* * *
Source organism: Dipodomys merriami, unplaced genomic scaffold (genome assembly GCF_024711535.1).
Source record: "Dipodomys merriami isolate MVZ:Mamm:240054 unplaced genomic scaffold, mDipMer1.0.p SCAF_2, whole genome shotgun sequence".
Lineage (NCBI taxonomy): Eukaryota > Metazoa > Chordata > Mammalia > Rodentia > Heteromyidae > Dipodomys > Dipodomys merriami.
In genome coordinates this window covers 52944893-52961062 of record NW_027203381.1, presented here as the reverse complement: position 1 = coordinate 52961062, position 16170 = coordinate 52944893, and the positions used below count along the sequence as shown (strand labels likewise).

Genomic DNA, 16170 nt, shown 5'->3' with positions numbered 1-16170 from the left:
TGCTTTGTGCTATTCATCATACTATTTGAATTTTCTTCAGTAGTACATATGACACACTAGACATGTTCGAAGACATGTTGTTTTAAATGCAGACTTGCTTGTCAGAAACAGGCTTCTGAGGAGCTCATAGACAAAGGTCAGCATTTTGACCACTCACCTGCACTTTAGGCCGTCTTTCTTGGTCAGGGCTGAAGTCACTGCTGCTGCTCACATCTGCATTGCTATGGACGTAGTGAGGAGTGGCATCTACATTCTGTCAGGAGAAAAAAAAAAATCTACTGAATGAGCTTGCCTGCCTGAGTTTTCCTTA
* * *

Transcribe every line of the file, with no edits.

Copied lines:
Source organism: Dipodomys merriami, unplaced genomic scaffold (genome assembly GCF_024711535.1).
Source record: "Dipodomys merriami isolate MVZ:Mamm:240054 unplaced genomic scaffold, mDipMer1.0.p SCAF_2, whole genome shotgun sequence".
Lineage (NCBI taxonomy): Eukaryota > Metazoa > Chordata > Mammalia > Rodentia > Heteromyidae > Dipodomys > Dipodomys merriami.
In genome coordinates this window covers 52944893-52961062 of record NW_027203381.1, presented here as the reverse complement: position 1 = coordinate 52961062, position 16170 = coordinate 52944893, and the positions used below count along the sequence as shown (strand labels likewise).

Genomic DNA, 16170 nt, shown 5'->3' with positions numbered 1-16170 from the left:
TGCTTTGTGCTATTCATCATACTATTTGAATTTTCTTCAGTAGTACATATGACACACTAGACATGTTCGAAGACATGTTGTTTTAAATGCAGACTTGCTTGTCAGAAACAGGCTTCTGAGGAGCTCATAGACAAAGGTCAGCATTTTGACCACTCACCTGCACTTTAGGCCGTCTTTCTTGGTCAGGGCTGAAGTCACTGCTGCTGCTCACATCTGCATTGCTATGGACGTAGTGAGGAGTGGCATCTACATTCTGTCAGGAGAAAAAAAAAAATCTACTGAATGAGCTTGCCTGCCTGAGTTTTCCTTA